It was no secret that Microsoft was getting ready to roll out a new search engine, and today, the company began the official roll-out of Bing – the successor of the company’s less than successful Live Search efforts. Formerly known as Kumo, Bing, which should become available worldwide by June 3, is Microsoft’s latest attempt to steal market share away from Google. According to Microsoft, Bing, while providing a good general search experience, wants to focus on providing an especially good user experience in four verticals: making a purchase decision, planning a trip, researching a health condition, and finding a local business.
For the most part, Bing’s interface resembles that of today’s Live Search, with a large ‘cover image’ on the front page that surrounds the search box. The major difference in the user interface is the addition of guided searches in the left sidebar, though Microsoft says that the real changes are under the hood. The company argues that it can bring a new approach to Internet search by providing a richer, easier, and more organized search experience. This, for example, means that Bing will integrate data from consumer reviews when a search brings up a restaurant, for example.
Good Enough is Not Good Enough in the Search Business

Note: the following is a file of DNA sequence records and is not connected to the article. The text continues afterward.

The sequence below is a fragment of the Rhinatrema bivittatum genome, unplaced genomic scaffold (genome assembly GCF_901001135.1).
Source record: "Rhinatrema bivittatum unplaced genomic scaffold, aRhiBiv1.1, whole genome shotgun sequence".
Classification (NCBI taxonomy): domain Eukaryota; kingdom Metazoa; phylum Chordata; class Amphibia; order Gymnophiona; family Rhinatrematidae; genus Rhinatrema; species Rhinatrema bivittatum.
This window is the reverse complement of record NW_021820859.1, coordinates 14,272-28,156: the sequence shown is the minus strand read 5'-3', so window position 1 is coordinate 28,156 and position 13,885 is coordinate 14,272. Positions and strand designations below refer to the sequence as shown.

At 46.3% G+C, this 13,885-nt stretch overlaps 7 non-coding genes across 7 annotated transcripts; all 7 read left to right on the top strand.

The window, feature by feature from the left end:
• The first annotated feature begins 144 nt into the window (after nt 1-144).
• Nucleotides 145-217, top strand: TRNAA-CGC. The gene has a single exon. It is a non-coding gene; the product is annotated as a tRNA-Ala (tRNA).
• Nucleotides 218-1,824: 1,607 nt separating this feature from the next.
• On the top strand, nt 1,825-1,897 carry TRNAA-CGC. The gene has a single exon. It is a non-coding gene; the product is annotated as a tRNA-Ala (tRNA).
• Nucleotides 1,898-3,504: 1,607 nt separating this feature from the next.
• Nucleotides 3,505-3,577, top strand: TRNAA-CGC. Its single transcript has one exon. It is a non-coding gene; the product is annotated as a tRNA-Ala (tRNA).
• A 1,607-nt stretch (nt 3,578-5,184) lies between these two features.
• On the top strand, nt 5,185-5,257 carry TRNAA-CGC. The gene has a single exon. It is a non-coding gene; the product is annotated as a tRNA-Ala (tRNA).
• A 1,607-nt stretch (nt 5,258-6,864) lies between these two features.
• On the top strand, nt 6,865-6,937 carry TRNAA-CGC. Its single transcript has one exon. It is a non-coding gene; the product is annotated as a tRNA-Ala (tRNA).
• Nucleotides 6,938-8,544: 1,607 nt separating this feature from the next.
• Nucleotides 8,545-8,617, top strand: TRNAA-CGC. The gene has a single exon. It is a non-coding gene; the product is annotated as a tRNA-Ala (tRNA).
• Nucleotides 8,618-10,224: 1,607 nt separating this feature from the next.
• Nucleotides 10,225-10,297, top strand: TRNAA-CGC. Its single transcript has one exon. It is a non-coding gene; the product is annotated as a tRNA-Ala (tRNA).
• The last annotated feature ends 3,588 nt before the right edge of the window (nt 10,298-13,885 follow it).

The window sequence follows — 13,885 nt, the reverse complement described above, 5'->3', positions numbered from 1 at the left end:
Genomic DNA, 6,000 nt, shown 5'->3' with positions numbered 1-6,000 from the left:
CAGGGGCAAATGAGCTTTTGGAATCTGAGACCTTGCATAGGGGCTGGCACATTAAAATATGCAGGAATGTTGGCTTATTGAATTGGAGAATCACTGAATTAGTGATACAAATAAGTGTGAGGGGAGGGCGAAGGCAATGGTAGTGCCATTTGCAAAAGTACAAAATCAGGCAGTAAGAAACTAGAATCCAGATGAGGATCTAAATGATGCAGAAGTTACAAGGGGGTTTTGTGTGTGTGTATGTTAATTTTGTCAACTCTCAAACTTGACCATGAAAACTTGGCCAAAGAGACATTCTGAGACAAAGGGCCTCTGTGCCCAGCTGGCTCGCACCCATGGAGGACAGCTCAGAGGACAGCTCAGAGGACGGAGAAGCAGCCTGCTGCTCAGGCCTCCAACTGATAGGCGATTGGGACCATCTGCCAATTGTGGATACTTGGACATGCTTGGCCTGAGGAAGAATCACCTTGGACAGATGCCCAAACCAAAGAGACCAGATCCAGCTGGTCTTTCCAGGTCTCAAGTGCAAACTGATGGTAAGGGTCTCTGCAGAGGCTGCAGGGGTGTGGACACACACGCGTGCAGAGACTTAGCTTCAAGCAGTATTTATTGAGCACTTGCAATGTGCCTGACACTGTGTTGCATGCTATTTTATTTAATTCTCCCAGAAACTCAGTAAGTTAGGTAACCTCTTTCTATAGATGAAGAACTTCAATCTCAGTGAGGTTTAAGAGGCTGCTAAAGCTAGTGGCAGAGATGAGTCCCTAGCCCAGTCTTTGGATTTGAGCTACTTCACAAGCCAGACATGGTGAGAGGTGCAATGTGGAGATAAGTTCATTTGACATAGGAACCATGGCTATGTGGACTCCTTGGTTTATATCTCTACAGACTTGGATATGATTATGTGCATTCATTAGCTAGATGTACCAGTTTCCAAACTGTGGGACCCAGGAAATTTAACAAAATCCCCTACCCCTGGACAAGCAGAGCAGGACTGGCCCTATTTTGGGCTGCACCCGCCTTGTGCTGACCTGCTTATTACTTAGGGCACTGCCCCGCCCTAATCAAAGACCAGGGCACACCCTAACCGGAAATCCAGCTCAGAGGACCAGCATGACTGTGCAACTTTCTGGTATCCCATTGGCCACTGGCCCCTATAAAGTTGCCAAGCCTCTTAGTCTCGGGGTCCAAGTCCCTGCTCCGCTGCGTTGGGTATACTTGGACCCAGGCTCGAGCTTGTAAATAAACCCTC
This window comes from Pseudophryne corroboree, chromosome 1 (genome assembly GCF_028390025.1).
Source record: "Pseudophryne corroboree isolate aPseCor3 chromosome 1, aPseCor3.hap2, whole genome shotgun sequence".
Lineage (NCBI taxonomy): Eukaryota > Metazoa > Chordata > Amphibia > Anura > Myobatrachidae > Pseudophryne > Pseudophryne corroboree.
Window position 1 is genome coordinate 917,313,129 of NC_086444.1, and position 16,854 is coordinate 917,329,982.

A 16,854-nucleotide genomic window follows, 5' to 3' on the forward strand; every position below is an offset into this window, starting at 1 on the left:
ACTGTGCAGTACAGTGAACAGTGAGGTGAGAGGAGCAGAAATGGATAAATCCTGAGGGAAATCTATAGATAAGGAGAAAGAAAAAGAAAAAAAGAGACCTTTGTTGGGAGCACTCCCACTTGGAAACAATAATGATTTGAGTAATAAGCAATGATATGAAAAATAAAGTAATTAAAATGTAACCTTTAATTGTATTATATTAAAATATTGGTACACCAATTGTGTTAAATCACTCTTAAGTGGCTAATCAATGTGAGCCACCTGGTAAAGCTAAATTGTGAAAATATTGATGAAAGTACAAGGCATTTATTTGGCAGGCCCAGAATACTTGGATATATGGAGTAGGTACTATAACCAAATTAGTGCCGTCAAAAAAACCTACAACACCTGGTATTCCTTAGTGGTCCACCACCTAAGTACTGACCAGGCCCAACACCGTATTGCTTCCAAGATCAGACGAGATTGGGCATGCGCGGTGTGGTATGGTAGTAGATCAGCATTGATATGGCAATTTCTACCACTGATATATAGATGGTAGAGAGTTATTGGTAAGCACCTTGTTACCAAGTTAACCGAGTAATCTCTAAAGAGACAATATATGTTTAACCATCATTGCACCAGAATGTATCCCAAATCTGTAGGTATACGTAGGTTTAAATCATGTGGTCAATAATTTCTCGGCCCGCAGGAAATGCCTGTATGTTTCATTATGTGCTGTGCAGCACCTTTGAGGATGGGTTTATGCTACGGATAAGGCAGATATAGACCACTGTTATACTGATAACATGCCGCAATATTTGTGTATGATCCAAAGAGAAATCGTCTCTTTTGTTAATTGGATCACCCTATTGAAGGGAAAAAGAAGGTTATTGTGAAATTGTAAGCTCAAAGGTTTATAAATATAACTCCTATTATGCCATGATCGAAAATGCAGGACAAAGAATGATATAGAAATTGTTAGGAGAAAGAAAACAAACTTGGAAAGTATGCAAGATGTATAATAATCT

According to Microsoft, “30 percent of searches are abandoned without a satisfactory result.” We haven’t been able to put Bing through its paces yet, so it remains to be seen if it actually works as well as Microsoft promises it will. We have seen too many promises in the area that have remained unfulfilled (we’re looking at you, Cuil), so we will hold back any judgment until we get to test Bing ourselves.
One thing is clear, though; a search engine that is only ‘good enough’ will not be enough to gain back any market share from Google, which now virtually controls the search engine market. Microsoft argues that this large amount of market share can make Google slow to innovate, but then, it remains to be seen if Bing can offer enough innovation to entice users to switch. Yahoo Search, after all, is also innovating furiously, but hasn’t been able to capture any new market share lately.
Rebranding Virtual Earth, Farecast, Cashback
Always happy to change brand names, Microsoft also announced that Virtual Earth, its mapping platform, will now be branded as Bing Maps for Enterprise. Travel search engine Farecast, formerly known as Live Search Farecast will now become Bing Travel, and the Live Cashback program will now be Bing Cashback.
Microsoft also launched a new site, Discover Bing, that goes into all the details of how Bing works and the decision process behind the creation of it. And if you still can’t get enough news about Bing, our friends over at CNet also feature an in-depth look at how Bing came to be.